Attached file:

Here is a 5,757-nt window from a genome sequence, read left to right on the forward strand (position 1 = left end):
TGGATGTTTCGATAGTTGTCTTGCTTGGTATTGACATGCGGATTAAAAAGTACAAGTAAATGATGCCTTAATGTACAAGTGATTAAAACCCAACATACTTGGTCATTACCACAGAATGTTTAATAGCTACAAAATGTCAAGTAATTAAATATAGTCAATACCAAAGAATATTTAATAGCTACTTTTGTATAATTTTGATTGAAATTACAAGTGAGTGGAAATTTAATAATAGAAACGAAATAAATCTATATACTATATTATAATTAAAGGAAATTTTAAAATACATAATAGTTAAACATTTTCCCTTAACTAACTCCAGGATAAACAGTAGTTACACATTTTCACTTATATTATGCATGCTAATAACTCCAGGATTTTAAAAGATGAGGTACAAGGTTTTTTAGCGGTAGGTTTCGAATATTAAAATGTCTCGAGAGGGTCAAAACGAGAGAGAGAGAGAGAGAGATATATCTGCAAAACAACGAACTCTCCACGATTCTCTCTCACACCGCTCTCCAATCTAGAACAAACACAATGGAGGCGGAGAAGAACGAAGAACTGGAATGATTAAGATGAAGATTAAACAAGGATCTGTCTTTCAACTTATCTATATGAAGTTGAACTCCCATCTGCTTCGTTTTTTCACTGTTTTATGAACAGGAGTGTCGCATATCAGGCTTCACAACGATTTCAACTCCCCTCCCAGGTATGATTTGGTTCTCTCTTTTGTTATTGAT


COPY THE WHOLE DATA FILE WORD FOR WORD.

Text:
Here is a 5,757-nt window from a genome sequence, read left to right on the forward strand (position 1 = left end):
TGGATGTTTCGATAGTTGTCTTGCTTGGTATTGACATGCGGATTAAAAAGTACAAGTAAATGATGCCTTAATGTACAAGTGATTAAAACCCAACATACTTGGTCATTACCACAGAATGTTTAATAGCTACAAAATGTCAAGTAATTAAATATAGTCAATACCAAAGAATATTTAATAGCTACTTTTGTATAATTTTGATTGAAATTACAAGTGAGTGGAAATTTAATAATAGAAACGAAATAAATCTATATACTATATTATAATTAAAGGAAATTTTAAAATACATAATAGTTAAACATTTTCCCTTAACTAACTCCAGGATAAACAGTAGTTACACATTTTCACTTATATTATGCATGCTAATAACTCCAGGATTTTAAAAGATGAGGTACAAGGTTTTTTAGCGGTAGGTTTCGAATATTAAAATGTCTCGAGAGGGTCAAAACGAGAGAGAGAGAGAGAGAGATATATCTGCAAAACAACGAACTCTCCACGATTCTCTCTCACACCGCTCTCCAATCTAGAACAAACACAATGGAGGCGGAGAAGAACGAAGAACTGGAATGATTAAGATGAAGATTAAACAAGGATCTGTCTTTCAACTTATCTATATGAAGTTGAACTCCCATCTGCTTCGTTTTTTCACTGTTTTATGAACAGGAGTGTCGCATATCAGGCTTCACAACGATTTCAACTCCCCTCCCAGGTATGATTTGGTTCTCTCTTTTGTTATTGAT